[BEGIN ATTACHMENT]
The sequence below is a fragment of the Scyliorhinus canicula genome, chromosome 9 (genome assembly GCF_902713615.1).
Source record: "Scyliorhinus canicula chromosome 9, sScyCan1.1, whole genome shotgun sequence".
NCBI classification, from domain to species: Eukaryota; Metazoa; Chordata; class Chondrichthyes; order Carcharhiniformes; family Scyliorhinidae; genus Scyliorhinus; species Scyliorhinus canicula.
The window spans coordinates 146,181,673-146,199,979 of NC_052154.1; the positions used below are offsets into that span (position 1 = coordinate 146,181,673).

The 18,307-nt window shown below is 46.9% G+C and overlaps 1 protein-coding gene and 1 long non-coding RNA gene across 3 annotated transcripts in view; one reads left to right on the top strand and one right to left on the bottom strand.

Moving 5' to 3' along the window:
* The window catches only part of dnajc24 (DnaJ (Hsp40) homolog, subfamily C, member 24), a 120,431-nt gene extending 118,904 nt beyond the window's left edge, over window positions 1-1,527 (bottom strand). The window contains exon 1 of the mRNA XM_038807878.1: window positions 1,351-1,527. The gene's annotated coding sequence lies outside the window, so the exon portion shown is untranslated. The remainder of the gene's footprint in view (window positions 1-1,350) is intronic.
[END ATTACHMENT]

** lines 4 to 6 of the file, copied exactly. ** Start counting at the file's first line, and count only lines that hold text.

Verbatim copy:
The window spans coordinates 146,181,673-146,199,979 of NC_052154.1; the positions used below are offsets into that span (position 1 = coordinate 146,181,673).

The 18,307-nt window shown below is 46.9% G+C and overlaps 1 protein-coding gene and 1 long non-coding RNA gene across 3 annotated transcripts in view; one reads left to right on the top strand and one right to left on the bottom strand.

Moving 5' to 3' along the window: